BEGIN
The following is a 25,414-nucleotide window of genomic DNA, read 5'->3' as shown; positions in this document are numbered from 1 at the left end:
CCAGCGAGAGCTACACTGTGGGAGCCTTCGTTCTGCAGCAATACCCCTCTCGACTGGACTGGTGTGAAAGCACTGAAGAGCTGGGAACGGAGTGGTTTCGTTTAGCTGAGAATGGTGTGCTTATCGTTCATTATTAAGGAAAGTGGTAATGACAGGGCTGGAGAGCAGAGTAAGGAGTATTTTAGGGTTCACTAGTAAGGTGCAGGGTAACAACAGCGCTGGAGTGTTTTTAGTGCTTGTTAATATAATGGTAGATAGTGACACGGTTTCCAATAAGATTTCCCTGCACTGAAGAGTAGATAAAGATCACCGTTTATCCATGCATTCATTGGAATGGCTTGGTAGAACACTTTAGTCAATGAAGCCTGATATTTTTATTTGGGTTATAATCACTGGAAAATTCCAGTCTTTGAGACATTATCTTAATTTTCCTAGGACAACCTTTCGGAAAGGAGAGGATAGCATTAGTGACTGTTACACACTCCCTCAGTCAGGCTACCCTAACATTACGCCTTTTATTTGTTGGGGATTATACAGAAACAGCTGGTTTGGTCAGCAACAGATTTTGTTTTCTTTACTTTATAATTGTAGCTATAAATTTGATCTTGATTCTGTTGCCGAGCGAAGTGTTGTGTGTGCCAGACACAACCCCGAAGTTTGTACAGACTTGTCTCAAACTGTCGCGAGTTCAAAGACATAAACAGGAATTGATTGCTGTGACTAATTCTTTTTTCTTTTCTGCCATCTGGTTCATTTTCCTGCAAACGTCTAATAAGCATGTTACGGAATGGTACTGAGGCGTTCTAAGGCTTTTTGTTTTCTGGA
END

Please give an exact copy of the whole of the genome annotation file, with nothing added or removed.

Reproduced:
The following is a 25,414-nucleotide window of genomic DNA, read 5'->3' as shown; positions in this document are numbered from 1 at the left end:
CCAGCGAGAGCTACACTGTGGGAGCCTTCGTTCTGCAGCAATACCCCTCTCGACTGGACTGGTGTGAAAGCACTGAAGAGCTGGGAACGGAGTGGTTTCGTTTAGCTGAGAATGGTGTGCTTATCGTTCATTATTAAGGAAAGTGGTAATGACAGGGCTGGAGAGCAGAGTAAGGAGTATTTTAGGGTTCACTAGTAAGGTGCAGGGTAACAACAGCGCTGGAGTGTTTTTAGTGCTTGTTAATATAATGGTAGATAGTGACACGGTTTCCAATAAGATTTCCCTGCACTGAAGAGTAGATAAAGATCACCGTTTATCCATGCATTCATTGGAATGGCTTGGTAGAACACTTTAGTCAATGAAGCCTGATATTTTTATTTGGGTTATAATCACTGGAAAATTCCAGTCTTTGAGACATTATCTTAATTTTCCTAGGACAACCTTTCGGAAAGGAGAGGATAGCATTAGTGACTGTTACACACTCCCTCAGTCAGGCTACCCTAACATTACGCCTTTTATTTGTTGGGGATTATACAGAAACAGCTGGTTTGGTCAGCAACAGATTTTGTTTTCTTTACTTTATAATTGTAGCTATAAATTTGATCTTGATTCTGTTGCCGAGCGAAGTGTTGTGTGTGCCAGACACAACCCCGAAGTTTGTACAGACTTGTCTCAAACTGTCGCGAGTTCAAAGACATAAACAGGAATTGATTGCTGTGACTAATTCTTTTTTCTTTTCTGCCATCTGGTTCATTTTCCTGCAAACGTCTAATAAGCATGTTACGGAATGGTACTGAGGCGTTCTAAGGCTTTTTGTTTTCTGGA